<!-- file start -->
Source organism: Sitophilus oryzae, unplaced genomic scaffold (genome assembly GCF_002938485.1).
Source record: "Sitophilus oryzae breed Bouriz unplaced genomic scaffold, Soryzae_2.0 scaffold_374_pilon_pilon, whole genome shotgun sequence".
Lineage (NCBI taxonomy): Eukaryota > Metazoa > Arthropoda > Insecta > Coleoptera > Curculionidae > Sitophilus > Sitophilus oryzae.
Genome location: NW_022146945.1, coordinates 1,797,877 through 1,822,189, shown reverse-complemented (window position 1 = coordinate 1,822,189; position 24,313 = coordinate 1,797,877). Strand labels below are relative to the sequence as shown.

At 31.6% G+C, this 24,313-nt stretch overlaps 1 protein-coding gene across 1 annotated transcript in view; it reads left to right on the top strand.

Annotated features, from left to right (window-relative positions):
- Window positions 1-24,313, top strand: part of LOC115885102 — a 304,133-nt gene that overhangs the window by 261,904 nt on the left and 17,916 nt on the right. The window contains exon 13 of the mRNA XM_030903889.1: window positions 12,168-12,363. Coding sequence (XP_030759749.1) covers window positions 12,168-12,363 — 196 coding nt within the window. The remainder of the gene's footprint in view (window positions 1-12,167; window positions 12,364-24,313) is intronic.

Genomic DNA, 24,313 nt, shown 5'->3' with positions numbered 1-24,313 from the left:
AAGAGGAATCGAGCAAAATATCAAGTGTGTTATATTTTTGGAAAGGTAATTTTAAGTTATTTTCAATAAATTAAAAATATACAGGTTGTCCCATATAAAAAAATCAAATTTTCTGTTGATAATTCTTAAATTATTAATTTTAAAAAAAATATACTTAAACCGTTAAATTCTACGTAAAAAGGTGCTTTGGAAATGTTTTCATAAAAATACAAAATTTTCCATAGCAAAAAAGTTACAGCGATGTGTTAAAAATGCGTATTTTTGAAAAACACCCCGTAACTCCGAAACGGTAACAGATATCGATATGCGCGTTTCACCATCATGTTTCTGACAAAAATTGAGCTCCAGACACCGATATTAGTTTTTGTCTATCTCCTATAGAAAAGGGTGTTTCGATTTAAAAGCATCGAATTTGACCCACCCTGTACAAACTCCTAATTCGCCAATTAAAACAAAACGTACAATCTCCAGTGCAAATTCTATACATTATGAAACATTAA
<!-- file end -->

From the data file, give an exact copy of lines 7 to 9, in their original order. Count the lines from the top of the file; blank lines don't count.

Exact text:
- Window positions 1-24,313, top strand: part of LOC115885102 — a 304,133-nt gene that overhangs the window by 261,904 nt on the left and 17,916 nt on the right. The window contains exon 13 of the mRNA XM_030903889.1: window positions 12,168-12,363. Coding sequence (XP_030759749.1) covers window positions 12,168-12,363 — 196 coding nt within the window. The remainder of the gene's footprint in view (window positions 1-12,167; window positions 12,364-24,313) is intronic.

Genomic DNA, 24,313 nt, shown 5'->3' with positions numbered 1-24,313 from the left:
AAGAGGAATCGAGCAAAATATCAAGTGTGTTATATTTTTGGAAAGGTAATTTTAAGTTATTTTCAATAAATTAAAAATATACAGGTTGTCCCATATAAAAAAATCAAATTTTCTGTTGATAATTCTTAAATTATTAATTTTAAAAAAAATATACTTAAACCGTTAAATTCTACGTAAAAAGGTGCTTTGGAAATGTTTTCATAAAAATACAAAATTTTCCATAGCAAAAAAGTTACAGCGATGTGTTAAAAATGCGTATTTTTGAAAAACACCCCGTAACTCCGAAACGGTAACAGATATCGATATGCGCGTTTCACCATCATGTTTCTGACAAAAATTGAGCTCCAGACACCGATATTAGTTTTTGTCTATCTCCTATAGAAAAGGGTGTTTCGATTTAAAAGCATCGAATTTGACCCACCCTGTACAAACTCCTAATTCGCCAATTAAAACAAAACGTACAATCTCCAGTGCAAATTCTATACATTATGAAACATTAA